Income Inequality

Income Inequality Continues to Grow

Income InequalityFor the first time in US history we have a generation living under worse economic conditions than the prior generation. The negative effects of this are being felt throughout our society, with one notable exception: the capitalist class. Throughout the former and current terms of the last two Presidents — one a Republican and the other a Democrat — this privileged class has enjoyed massive increases in wealth, even during the Great Recession. Meanwhile, the working class has had the opposite experience, suffering from the crisis to its fullest extent.

But it would be naïve to think these problems are the result of actions taken only during the last decade. The current trend towards skyrocketing inequality started with the Reagan administration in 1981, and this was due to the tax and economic policies enacted at that time and largely upheld throughout the last thirty years. While the outcome isn’t surprising, the extent of the damage to society may: economic inequality has risen over this period to a greater extent than at any previous time in recorded US history.

The accompanying graph clearly shows the disproportionate increase in income by the top 1 percent income earners in the United States starting in 1979 and ending in 2007, and combines the bottom 60% earners as represented by the lowest and flattest line in the graph. While this is in itself a stark contrast, it is even more-so when pulling data for the bottom 20% earners and then combining that information with dollar figures adjusted to 2005 levels. In 1979, the bottom 20% income earners made an average of $14,500. By 2005 that average had increased $15,500 — an increase of a mere $1,000 in almost a 30 year period. The middle 60% (as opposed to the bottom 60% shown in the graph) started in 1979 at $42,000 and reached $51,000 by 2005 — a more substantial but still modest increase of just $9,000 over the same period.

But the top 1% started 1979 with an average income of $325,000, and by 2005, that same group had an average income of $1.1 million. This represents an increase in income of almost 340%.

While the trend is obvious given this 30 year time frame, the largest increase in income for the top 1% has come during the last decade. This first substantial increase occurred when generous tax cuts were implemented for the rich, and then later through multiple government bailouts to the financial firms largely responsible for the latest economic crisis. Both the Republicans under Bush and the Democrats under Obama share the blame for this.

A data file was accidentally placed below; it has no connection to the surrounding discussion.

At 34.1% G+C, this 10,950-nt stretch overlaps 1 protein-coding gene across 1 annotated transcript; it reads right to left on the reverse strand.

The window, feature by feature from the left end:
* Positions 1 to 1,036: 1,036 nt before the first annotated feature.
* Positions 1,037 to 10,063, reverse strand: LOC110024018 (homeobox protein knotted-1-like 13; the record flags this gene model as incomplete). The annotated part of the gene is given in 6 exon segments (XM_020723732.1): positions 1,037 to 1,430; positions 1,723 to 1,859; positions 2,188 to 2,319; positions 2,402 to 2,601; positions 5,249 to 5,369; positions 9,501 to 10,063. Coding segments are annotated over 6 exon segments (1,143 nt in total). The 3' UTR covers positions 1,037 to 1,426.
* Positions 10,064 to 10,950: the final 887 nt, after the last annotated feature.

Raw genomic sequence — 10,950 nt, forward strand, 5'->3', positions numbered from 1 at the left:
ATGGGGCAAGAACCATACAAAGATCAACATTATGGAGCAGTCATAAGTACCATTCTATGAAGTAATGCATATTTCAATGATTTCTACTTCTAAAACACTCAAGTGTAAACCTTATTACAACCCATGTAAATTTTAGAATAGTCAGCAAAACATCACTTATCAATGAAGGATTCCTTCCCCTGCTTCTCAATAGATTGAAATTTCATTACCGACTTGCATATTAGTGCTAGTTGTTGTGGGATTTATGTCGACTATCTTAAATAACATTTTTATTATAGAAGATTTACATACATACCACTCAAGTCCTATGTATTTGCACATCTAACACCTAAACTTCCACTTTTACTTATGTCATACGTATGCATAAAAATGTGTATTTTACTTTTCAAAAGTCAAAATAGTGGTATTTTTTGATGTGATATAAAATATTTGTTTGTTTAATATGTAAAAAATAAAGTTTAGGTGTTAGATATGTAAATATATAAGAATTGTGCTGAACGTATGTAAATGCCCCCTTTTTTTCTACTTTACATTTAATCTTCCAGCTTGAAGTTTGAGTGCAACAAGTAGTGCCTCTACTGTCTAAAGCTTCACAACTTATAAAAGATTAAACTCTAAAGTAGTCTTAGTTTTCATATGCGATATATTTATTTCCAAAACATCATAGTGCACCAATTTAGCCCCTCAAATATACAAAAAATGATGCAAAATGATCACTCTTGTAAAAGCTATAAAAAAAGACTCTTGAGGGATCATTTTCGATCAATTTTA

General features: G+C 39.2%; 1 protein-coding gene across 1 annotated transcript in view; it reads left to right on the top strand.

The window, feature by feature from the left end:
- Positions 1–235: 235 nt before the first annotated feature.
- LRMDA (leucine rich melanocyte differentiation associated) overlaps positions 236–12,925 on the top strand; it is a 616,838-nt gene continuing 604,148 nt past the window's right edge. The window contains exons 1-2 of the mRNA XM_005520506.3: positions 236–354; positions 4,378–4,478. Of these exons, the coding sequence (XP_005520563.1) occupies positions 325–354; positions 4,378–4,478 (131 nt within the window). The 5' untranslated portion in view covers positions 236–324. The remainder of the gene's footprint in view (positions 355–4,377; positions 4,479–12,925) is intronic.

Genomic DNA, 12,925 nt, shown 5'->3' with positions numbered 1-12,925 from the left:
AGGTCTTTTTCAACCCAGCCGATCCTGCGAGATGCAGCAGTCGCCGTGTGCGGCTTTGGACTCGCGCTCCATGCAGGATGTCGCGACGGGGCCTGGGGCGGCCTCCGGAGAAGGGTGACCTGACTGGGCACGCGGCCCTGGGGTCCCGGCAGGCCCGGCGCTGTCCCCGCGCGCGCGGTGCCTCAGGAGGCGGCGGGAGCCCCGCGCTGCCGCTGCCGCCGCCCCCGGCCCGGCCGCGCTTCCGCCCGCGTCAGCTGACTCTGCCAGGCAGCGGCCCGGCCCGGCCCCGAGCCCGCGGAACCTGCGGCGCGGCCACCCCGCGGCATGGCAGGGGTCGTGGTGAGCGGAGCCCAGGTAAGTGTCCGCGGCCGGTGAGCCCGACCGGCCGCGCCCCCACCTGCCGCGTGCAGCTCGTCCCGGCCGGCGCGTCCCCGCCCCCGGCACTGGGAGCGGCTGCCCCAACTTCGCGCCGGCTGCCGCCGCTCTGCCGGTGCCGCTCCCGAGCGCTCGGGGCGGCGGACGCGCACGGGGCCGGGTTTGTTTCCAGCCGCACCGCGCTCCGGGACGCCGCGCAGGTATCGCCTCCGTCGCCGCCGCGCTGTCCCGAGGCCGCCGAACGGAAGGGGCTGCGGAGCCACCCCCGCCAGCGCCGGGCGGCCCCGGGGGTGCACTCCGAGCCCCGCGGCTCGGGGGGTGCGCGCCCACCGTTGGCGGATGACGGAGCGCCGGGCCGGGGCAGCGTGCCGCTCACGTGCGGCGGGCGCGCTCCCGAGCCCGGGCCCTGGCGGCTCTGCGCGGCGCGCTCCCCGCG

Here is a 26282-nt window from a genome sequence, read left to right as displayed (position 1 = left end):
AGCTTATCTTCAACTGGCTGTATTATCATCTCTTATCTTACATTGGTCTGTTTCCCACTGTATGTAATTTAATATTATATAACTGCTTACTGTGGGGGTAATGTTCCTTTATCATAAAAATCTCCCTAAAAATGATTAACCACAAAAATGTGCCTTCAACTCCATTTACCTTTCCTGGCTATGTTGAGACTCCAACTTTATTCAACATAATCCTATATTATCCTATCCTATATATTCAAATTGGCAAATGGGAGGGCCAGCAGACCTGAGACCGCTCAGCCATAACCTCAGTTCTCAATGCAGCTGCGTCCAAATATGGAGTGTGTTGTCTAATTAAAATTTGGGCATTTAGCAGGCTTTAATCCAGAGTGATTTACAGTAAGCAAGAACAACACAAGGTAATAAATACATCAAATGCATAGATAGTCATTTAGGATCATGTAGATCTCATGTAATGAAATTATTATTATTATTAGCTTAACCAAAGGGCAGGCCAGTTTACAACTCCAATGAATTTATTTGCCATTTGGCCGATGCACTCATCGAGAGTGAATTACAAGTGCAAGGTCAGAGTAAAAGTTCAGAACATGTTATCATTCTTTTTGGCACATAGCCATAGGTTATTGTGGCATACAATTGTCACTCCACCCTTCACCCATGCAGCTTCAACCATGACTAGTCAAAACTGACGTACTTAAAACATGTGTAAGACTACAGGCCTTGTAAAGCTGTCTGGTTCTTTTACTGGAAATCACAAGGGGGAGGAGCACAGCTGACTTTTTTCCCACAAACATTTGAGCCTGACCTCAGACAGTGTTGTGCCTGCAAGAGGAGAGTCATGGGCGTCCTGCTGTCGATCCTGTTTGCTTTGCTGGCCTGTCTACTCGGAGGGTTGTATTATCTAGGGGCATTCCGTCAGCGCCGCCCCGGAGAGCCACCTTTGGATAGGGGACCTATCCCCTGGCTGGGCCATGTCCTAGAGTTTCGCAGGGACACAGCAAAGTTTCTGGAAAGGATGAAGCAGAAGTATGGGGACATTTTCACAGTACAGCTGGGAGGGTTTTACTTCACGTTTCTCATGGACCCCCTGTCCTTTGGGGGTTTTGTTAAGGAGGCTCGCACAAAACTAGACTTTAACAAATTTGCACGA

In 2010 alone the top 400 wealth holders in the US increased their already substantial wealth by 8%. This constitutes $1.37 trillion dollars, or 2.6 percent of the total private wealth in the entire country. According to the Social Security Administration, 1 in every 34 wage earners in 2008 went without earning anything in 2009. What this shows us is that during economic recessions the working class is exploited to an even greater extent than normal, and when an economic upswing finally begins to occur it is felt primarily — and almost exclusively — by the most wealthy segment of society.

This is all evidence that our current economic system does not “reward success” or “hard work” as some would have us believe. It is a slap in the face to the entire working class to claim that top income earners have put themselves in their inflated position of resource and wealth accumulation through their extraordinary hard work and diligence — as if the average worker doesn’t know what “hard work” really is!

The truth is that hard work and diligence did put this wealthy group of individuals into their elevated position — the collective work performed by the working class! Our economic system primarily rewards taking advantage of the already disadvantaged, and those who excel the most at this fundamentally anti-social behavior are rewarded handsomely for their efforts. With the resources gained through this method, the capitalists are able to work within our current government to create and enforce  programs and laws which serve to benefit their class at the expense of everyone else. This relatively small section of our society increasingly feels entitled to any and every thing our society collectively produces. However, they have the means to guarantee a certain longevity to this system only so long as there is an absence of any meaningful, organized opposition.

That opposition will never be successful if it remains within the limits of the two capitalist political parties. Until we begin building a real alternative to these political parties, we will continue to alternate between them as one side of the political coin is blamed more than the other for our ever growing socio-economic problems.

A majority of Americans are fed up with this cycle in US politics, and we feel it is time to bring it to a stop by building a mass political party that answers to the working class. This why we have helped to launch the Campaign for a Mass Party of Labor (CMPL). We know that any attempt at building such an organization must have the above fundamental goals as part of its platform as well as the active participation and support from the unions and a large segment of society.

If you would like to help the CMPL build support for this perspective in your local area, visit the CMPL website at and join the campaign.


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